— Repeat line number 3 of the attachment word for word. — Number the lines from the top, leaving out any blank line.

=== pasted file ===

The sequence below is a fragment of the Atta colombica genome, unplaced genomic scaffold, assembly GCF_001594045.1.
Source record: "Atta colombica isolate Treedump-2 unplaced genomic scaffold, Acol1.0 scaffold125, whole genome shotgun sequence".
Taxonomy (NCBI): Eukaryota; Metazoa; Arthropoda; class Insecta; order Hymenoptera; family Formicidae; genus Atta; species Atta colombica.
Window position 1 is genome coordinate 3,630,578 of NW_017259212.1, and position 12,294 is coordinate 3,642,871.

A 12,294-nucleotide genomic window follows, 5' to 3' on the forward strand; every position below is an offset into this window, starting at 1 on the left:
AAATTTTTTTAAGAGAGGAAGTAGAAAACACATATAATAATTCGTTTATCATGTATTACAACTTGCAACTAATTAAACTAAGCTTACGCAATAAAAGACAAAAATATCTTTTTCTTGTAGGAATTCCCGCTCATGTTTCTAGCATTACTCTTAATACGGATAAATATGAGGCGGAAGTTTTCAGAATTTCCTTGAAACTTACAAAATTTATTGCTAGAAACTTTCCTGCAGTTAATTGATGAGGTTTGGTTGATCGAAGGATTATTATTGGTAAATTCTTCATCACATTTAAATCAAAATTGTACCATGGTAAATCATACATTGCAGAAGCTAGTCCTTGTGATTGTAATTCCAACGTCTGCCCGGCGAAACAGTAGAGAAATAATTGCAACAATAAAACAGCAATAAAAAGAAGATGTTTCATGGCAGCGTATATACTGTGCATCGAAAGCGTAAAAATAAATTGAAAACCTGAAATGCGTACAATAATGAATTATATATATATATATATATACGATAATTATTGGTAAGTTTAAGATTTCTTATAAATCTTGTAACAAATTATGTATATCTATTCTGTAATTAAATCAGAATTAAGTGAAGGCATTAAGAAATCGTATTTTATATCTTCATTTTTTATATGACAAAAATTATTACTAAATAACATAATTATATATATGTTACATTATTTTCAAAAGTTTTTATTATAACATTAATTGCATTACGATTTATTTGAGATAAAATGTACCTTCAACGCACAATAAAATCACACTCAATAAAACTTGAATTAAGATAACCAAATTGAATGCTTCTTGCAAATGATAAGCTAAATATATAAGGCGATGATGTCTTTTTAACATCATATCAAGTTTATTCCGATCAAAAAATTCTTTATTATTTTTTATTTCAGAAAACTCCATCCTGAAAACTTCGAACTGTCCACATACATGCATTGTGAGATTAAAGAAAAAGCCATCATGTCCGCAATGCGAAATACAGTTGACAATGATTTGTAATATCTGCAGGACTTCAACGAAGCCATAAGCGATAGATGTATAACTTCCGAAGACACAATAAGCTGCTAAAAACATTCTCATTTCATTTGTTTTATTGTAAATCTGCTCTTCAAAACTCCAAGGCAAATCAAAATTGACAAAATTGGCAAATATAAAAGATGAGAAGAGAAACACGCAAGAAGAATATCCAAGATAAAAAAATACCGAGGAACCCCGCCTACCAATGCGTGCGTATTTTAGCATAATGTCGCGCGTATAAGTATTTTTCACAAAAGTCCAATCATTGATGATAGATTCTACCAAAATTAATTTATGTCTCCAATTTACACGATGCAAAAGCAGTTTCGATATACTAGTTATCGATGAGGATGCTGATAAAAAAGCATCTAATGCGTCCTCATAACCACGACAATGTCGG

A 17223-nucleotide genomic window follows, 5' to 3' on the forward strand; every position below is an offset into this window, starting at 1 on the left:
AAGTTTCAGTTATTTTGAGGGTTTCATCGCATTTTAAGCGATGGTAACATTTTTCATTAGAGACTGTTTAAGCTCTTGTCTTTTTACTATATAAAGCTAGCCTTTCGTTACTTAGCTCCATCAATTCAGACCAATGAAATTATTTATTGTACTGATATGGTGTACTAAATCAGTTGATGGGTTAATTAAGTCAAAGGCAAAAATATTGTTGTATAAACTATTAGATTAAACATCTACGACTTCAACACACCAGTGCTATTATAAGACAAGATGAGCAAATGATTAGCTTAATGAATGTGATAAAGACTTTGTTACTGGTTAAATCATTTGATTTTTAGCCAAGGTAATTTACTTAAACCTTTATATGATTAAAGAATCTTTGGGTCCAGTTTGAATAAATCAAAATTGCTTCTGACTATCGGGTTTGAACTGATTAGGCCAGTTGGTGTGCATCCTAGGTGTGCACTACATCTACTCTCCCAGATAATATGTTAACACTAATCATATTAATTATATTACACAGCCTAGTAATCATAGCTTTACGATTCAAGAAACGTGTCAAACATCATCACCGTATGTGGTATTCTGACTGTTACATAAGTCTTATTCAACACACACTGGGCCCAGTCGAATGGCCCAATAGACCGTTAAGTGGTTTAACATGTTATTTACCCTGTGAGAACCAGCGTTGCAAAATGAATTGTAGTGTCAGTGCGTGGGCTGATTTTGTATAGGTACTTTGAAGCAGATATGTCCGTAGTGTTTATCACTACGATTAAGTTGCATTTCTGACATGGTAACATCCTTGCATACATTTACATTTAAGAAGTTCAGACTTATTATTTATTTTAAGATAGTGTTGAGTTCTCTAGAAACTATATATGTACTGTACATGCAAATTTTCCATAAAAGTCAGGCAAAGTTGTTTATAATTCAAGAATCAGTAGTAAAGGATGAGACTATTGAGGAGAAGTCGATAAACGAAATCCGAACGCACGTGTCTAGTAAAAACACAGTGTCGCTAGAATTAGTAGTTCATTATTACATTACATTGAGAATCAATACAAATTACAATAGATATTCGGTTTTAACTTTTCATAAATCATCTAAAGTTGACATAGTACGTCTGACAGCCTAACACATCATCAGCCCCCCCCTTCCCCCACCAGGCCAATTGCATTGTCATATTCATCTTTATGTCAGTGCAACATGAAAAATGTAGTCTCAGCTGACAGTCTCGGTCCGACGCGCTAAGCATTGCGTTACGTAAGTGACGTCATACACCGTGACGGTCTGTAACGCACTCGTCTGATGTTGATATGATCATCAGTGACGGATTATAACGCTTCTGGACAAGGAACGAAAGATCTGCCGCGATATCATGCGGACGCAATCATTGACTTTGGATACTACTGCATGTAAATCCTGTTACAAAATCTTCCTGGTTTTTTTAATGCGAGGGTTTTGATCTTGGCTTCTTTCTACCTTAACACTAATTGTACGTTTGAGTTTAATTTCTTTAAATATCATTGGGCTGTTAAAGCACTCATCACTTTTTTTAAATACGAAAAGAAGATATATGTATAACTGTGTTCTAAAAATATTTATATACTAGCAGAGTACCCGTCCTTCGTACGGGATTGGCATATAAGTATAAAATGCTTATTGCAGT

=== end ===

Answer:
Taxonomy (NCBI): Eukaryota; Metazoa; Arthropoda; class Insecta; order Hymenoptera; family Formicidae; genus Atta; species Atta colombica.